Victimhood can be a performance. Many of today’s feminists “do” victimhood like an actor “does” emotion up on a stage. And the performance-of-victimhood becomes a self-fulfilling cycle – it encourages dissent and then that dissent is used as proof of one’s victim status.
Highly visible feminists (especially on Twitter) like to stigmatise themselves. They align with any political agenda that would be viewed as deviant by mainstream audiences, as a deliberate tactic to position themselves as marginalised. By inciting disapproval and ultimately stigma, it makes the performance of victimhood very easy. All one has to do is trigger disgust and then when any disapproval is uttered, it is then proof (!) of sexism/misogyny/oppression/whatever.
Check Etsy for the word misandry and you’ll find super-cute pom-pom knit hats with “misandry” emblazoned between rows of hearts. You’ll also find lavender and white heart-shaped misandry hair barrettes, a plastic misandry necklace and a misandry-adorned heart-shaped felt brooch with beads.
It’s all pretty distasteful. And do these women really hate men? I doubt it. One thing is irrefutable however – these women love being irritants of a first-class order.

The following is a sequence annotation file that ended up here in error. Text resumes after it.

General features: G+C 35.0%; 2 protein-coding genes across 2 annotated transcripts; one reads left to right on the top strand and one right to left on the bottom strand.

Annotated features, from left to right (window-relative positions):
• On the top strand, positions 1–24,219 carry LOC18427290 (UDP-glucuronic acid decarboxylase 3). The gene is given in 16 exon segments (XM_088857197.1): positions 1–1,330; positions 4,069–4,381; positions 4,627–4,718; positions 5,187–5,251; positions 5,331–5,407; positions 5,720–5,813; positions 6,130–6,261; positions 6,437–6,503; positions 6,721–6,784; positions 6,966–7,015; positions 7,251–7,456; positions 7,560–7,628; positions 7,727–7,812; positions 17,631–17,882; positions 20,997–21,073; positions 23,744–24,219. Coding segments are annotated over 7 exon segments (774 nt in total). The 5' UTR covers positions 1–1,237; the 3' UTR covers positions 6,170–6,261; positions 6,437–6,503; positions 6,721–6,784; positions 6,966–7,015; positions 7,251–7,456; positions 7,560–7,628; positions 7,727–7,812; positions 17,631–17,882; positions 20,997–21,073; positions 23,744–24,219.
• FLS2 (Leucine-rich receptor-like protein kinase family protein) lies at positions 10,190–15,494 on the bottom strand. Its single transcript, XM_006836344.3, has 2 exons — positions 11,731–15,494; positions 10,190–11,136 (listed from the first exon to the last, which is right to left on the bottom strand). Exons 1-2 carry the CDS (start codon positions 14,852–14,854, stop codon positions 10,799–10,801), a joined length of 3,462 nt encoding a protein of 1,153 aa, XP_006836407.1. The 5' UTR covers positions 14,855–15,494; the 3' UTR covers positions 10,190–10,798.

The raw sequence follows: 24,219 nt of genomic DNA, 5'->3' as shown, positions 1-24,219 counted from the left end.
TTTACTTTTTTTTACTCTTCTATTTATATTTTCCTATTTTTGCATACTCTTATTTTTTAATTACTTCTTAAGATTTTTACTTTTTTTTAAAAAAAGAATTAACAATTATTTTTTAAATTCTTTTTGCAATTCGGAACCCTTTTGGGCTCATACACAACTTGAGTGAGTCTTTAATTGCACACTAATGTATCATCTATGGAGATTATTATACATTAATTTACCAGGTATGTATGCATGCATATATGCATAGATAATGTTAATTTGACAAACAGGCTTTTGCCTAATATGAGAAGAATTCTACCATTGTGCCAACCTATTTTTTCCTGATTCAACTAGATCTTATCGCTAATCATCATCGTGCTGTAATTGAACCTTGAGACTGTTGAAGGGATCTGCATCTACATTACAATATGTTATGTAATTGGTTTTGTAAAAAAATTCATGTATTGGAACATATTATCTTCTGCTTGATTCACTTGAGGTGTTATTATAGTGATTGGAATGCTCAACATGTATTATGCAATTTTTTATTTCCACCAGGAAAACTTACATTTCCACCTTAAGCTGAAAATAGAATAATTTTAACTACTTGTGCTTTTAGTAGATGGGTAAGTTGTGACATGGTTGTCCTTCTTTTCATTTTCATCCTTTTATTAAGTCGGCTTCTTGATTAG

Irritants and shock-jocks should be called out for their offensive comments. But we are afraid of calling out female shock-jocks lest we are accused of sexism. Twitter feminists take any and all criticism as evidence that “women are being silenced”. No. Some of us women are just embarrassed that they speak on our behalf. Some of us cringe at the repeated failures in logic which unfairly malign whole groups of people.
The idea of “woman as victim” is a stereotype like any other, and it needs to be put to rest. It is just as toxic than other stereotypes of women that people dislike and have fought against (like the docile housewife or trophy-wife ornament). And there’s nothing that undermines agency than a fatalistic, paranoid feeling that the world is out to get you.
If I were a feminist in a position of high visibility I would tell girls that the world is not out to get you. Boys and men are not out to get you. What happens in your life is mostly up to you – the choices you make, the people you associate with, and the vision you have for yourself is your responsibility. Life can be unfair, but it is more unfair if you don’t make good decisions. And if you come up against sexism, stand up for yourself. Speak to authorities and demand action. Don’t walk away and internalise your victimhood and then tell the rest of us that we are all victims too.